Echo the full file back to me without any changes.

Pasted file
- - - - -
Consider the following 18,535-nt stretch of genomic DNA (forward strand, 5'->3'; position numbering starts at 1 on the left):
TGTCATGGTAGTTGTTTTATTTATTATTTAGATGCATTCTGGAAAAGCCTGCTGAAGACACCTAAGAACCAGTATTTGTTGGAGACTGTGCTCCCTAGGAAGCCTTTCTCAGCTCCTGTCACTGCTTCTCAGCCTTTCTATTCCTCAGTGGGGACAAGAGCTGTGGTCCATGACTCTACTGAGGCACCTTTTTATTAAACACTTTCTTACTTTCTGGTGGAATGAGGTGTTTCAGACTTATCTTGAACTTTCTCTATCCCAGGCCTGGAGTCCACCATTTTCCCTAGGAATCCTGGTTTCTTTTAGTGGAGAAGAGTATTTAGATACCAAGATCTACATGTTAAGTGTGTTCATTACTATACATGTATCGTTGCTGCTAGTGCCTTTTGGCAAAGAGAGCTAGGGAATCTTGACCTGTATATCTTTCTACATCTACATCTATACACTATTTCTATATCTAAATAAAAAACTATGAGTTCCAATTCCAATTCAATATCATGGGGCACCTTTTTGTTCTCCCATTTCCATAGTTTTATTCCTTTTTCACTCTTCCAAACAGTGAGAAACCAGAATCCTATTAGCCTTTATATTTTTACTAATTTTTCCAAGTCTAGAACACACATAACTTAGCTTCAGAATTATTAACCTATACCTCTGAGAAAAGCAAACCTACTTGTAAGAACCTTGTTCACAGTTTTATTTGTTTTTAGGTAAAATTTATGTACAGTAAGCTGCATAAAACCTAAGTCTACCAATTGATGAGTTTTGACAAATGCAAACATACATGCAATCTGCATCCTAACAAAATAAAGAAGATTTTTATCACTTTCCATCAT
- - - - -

Consider the following 18,535-nt stretch of genomic DNA (forward strand, 5'->3'; position numbering starts at 1 on the left):
TGTCATGGTAGTTGTTTTATTTATTATTTAGATGCATTCTGGAAAAGCCTGCTGAAGACACCTAAGAACCAGTATTTGTTGGAGACTGTGCTCCCTAGGAAGCCTTTCTCAGCTCCTGTCACTGCTTCTCAGCCTTTCTATTCCTCAGTGGGGACAAGAGCTGTGGTCCATGACTCTACTGAGGCACCTTTTTATTAAACACTTTCTTACTTTCTGGTGGAATGAGGTGTTTCAGACTTATCTTGAACTTTCTCTATCCCAGGCCTGGAGTCCACCATTTTCCCTAGGAATCCTGGTTTCTTTTAGTGGAGAAGAGTATTTAGATACCAAGATCTACATGTTAAGTGTGTTCATTACTATACATGTATCGTTGCTGCTAGTGCCTTTTGGCAAAGAGAGCTAGGGAATCTTGACCTGTATATCTTTCTACATCTACATCTATACACTATTTCTATATCTAAATAAAAAACTATGAGTTCCAATTCCAATTCAATATCATGGGGCACCTTTTTGTTCTCCCATTTCCATAGTTTTATTCCTTTTTCACTCTTCCAAACAGTGAGAAACCAGAATCCTATTAGCCTTTATATTTTTACTAATTTTTCCAAGTCTAGAACACACATAACTTAGCTTCAGAATTATTAACCTATACCTCTGAGAAAAGCAAACCTACTTGTAAGAACCTTGTTCACAGTTTTATTTGTTTTTAGGTAAAATTTATGTACAGTAAGCTGCATAAAACCTAAGTCTACCAATTGATGAGTTTTGACAAATGCAAACATACATGCAATCTGCATCCTAACAAAATAAAGAAGATTTTTATCACTTTCCATCAT